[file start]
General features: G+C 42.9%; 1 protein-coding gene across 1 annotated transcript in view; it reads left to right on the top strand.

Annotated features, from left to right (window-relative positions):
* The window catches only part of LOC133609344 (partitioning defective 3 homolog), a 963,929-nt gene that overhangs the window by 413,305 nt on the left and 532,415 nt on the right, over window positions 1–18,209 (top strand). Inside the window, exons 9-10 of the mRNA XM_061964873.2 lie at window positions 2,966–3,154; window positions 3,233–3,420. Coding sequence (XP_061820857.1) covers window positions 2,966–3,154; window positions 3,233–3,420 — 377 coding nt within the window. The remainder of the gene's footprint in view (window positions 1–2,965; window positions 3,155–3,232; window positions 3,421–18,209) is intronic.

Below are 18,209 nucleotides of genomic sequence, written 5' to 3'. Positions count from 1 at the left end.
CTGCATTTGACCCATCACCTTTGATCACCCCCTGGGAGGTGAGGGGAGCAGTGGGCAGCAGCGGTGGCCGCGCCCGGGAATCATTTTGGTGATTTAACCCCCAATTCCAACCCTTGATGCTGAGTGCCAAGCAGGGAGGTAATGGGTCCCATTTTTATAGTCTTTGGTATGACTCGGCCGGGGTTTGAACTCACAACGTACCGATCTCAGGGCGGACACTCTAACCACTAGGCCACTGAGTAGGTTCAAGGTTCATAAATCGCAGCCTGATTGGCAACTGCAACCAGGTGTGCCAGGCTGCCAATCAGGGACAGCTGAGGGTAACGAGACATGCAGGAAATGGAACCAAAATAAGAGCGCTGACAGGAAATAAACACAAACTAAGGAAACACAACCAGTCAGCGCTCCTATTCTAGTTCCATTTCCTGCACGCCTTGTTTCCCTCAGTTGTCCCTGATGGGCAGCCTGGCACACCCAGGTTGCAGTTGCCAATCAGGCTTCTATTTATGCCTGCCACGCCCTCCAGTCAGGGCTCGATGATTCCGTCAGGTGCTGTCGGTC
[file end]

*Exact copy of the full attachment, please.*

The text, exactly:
General features: G+C 42.9%; 1 protein-coding gene across 1 annotated transcript in view; it reads left to right on the top strand.

Annotated features, from left to right (window-relative positions):
* The window catches only part of LOC133609344 (partitioning defective 3 homolog), a 963,929-nt gene that overhangs the window by 413,305 nt on the left and 532,415 nt on the right, over window positions 1–18,209 (top strand). Inside the window, exons 9-10 of the mRNA XM_061964873.2 lie at window positions 2,966–3,154; window positions 3,233–3,420. Coding sequence (XP_061820857.1) covers window positions 2,966–3,154; window positions 3,233–3,420 — 377 coding nt within the window. The remainder of the gene's footprint in view (window positions 1–2,965; window positions 3,155–3,232; window positions 3,421–18,209) is intronic.

Below are 18,209 nucleotides of genomic sequence, written 5' to 3'. Positions count from 1 at the left end.
CTGCATTTGACCCATCACCTTTGATCACCCCCTGGGAGGTGAGGGGAGCAGTGGGCAGCAGCGGTGGCCGCGCCCGGGAATCATTTTGGTGATTTAACCCCCAATTCCAACCCTTGATGCTGAGTGCCAAGCAGGGAGGTAATGGGTCCCATTTTTATAGTCTTTGGTATGACTCGGCCGGGGTTTGAACTCACAACGTACCGATCTCAGGGCGGACACTCTAACCACTAGGCCACTGAGTAGGTTCAAGGTTCATAAATCGCAGCCTGATTGGCAACTGCAACCAGGTGTGCCAGGCTGCCAATCAGGGACAGCTGAGGGTAACGAGACATGCAGGAAATGGAACCAAAATAAGAGCGCTGACAGGAAATAAACACAAACTAAGGAAACACAACCAGTCAGCGCTCCTATTCTAGTTCCATTTCCTGCACGCCTTGTTTCCCTCAGTTGTCCCTGATGGGCAGCCTGGCACACCCAGGTTGCAGTTGCCAATCAGGCTTCTATTTATGCCTGCCACGCCCTCCAGTCAGGGCTCGATGATTCCGTCAGGTGCTGTCGGTC